Take a political belief you hold that claims that some result will come from some policy. Then, imagine betting a large amount of your own money on a concrete test of that belief. ("Win if, after congress passes bankruptcy reform, the poverty rate increases by 10% after 2 years.") Notice the change in your own frame of mind.
Una e sa votezi pentru o anumita solutie politica, si alta e chiar sa pariezi o suma mare de bani ca respectiva solutie va conduce intr-adevar la rezultatele scontate. Ideea lui Caplan este deci ca oamenii adesea voteaza irational (in sensul ca cel putin in principiu au informatiile necesare pentru a determina care-i solutia cea mai buna, insa nu exista stimulentele care sa-i faca sa se si intereseze de aceste informatii), iar rezultatul e ca sunt votate o serie intreaga de politici aiurea.
Acum Robin Hason de la George Mason University, coleg cu Caplan, a inventat un nou sistem electoral care sa tina cont de aceste probleme ale democratiei, dar care sa nu decada intr-un vechi sistem autoritar. Ideea se bazeaza pe pietele de pariuri, care sunt mult mai bune la agregarea informatiei - pentru ca participantii au tot interesul de a se informa. Ideea lui Hanson atunci e sa folosim democratia pentru a decide agenda si pe de alta parte pietele de pariuri pentru a decide solutiile: voteaza valori, pariaza pe opinii.
Democracy seems better than autocracy (i.e., kings and dictators), but it still has problems. There are today vast differences in wealth among nations, and we can not attribute most of these differences to either natural resources or human abilities. Instead, much of the difference seems to be that the poor nations (many of which are democracies) are those that more often adopted dumb policies, policies which hurt most everyone in the nation. And even rich nations frequently adopt such policies.
These policies are not just dumb in retrospect; typically there were people who understood a lot about such policies and who had good reasons to disapprove of them beforehand. It seems hard to imagine such policies being adopted nearly as often if everyone knew what such "experts" knew about their consequences. Thus familiar forms of government seem to frequently fail by ignoring the advice of relevant experts (i.e., people who know relevant things).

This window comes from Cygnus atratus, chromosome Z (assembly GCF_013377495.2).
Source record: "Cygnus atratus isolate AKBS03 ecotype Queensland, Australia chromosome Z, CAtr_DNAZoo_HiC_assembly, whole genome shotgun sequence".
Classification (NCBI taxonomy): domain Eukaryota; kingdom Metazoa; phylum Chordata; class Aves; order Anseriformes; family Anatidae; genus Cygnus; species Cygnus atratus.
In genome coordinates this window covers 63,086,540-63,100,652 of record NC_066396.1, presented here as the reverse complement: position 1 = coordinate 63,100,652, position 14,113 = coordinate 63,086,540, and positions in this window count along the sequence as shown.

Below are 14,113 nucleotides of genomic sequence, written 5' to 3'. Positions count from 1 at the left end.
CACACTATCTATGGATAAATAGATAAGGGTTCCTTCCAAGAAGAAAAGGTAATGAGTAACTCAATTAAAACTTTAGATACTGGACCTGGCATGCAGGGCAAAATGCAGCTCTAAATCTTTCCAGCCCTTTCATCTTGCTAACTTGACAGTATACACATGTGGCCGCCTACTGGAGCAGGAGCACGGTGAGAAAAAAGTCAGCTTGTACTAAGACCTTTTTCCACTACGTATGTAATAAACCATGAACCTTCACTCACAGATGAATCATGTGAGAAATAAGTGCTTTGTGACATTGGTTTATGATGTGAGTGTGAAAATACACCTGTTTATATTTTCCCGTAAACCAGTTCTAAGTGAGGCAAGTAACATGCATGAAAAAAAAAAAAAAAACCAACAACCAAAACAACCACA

Would some other form of government more consistently listen to relevant experts? Even if we could identify the current experts, we could not just put them in charge. They might then do what is good for them rather than what is good for the rest of us, and soon after they came to power they would no longer be the relevant experts. Similar problems result from giving them an official advisory role.
"Futarchy" is an as yet untried form of government intended to address such problems. In futarchy, democracy would continue to say what we want, but betting markets would now say how to get it. That is, elected representatives would formally define and manage an after-the-fact measurement of national welfare, while market speculators would say which policies they expect to raise national welfare. The basic rule of government would be:
Futarchy is intended to be ideologically neutral; it could result in anything from an extreme socialism to an extreme minarchy, depending on what voters say they want, and on what speculators think would get it for them.
- When a betting market clearly estimates that a proposed policy would increase expected national welfare, that proposal becomes law.